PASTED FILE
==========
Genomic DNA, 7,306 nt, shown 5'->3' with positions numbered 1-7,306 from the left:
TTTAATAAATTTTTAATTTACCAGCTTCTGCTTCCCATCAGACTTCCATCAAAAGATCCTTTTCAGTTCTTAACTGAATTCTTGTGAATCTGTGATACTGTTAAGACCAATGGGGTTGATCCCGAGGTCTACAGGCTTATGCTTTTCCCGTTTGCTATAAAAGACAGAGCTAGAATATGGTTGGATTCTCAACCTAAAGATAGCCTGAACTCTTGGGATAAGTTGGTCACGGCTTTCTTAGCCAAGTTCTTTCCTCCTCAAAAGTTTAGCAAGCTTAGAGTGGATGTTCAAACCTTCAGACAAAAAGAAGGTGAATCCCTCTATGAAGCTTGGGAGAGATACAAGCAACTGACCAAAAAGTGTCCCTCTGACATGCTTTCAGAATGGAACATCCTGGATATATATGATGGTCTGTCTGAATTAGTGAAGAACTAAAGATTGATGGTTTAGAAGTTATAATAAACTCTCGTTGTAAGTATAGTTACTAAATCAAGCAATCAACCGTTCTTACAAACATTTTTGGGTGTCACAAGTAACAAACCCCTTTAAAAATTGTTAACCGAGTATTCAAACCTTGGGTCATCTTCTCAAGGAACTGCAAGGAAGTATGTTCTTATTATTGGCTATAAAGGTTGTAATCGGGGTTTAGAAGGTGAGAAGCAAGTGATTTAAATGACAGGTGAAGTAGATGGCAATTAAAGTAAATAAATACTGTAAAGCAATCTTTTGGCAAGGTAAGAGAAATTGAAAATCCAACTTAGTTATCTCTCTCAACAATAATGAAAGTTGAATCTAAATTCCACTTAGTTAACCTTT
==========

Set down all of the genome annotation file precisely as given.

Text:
Genomic DNA, 7,306 nt, shown 5'->3' with positions numbered 1-7,306 from the left:
TTTAATAAATTTTTAATTTACCAGCTTCTGCTTCCCATCAGACTTCCATCAAAAGATCCTTTTCAGTTCTTAACTGAATTCTTGTGAATCTGTGATACTGTTAAGACCAATGGGGTTGATCCCGAGGTCTACAGGCTTATGCTTTTCCCGTTTGCTATAAAAGACAGAGCTAGAATATGGTTGGATTCTCAACCTAAAGATAGCCTGAACTCTTGGGATAAGTTGGTCACGGCTTTCTTAGCCAAGTTCTTTCCTCCTCAAAAGTTTAGCAAGCTTAGAGTGGATGTTCAAACCTTCAGACAAAAAGAAGGTGAATCCCTCTATGAAGCTTGGGAGAGATACAAGCAACTGACCAAAAAGTGTCCCTCTGACATGCTTTCAGAATGGAACATCCTGGATATATATGATGGTCTGTCTGAATTAGTGAAGAACTAAAGATTGATGGTTTAGAAGTTATAATAAACTCTCGTTGTAAGTATAGTTACTAAATCAAGCAATCAACCGTTCTTACAAACATTTTTGGGTGTCACAAGTAACAAACCCCTTTAAAAATTGTTAACCGAGTATTCAAACCTTGGGTCATCTTCTCAAGGAACTGCAAGGAAGTATGTTCTTATTATTGGCTATAAAGGTTGTAATCGGGGTTTAGAAGGTGAGAAGCAAGTGATTTAAATGACAGGTGAAGTAGATGGCAATTAAAGTAAATAAATACTGTAAAGCAATCTTTTGGCAAGGTAAGAGAAATTGAAAATCCAACTTAGTTATCTCTCTCAACAATAATGAAAGTTGAATCTAAATTCCACTTAGTTAACCTTT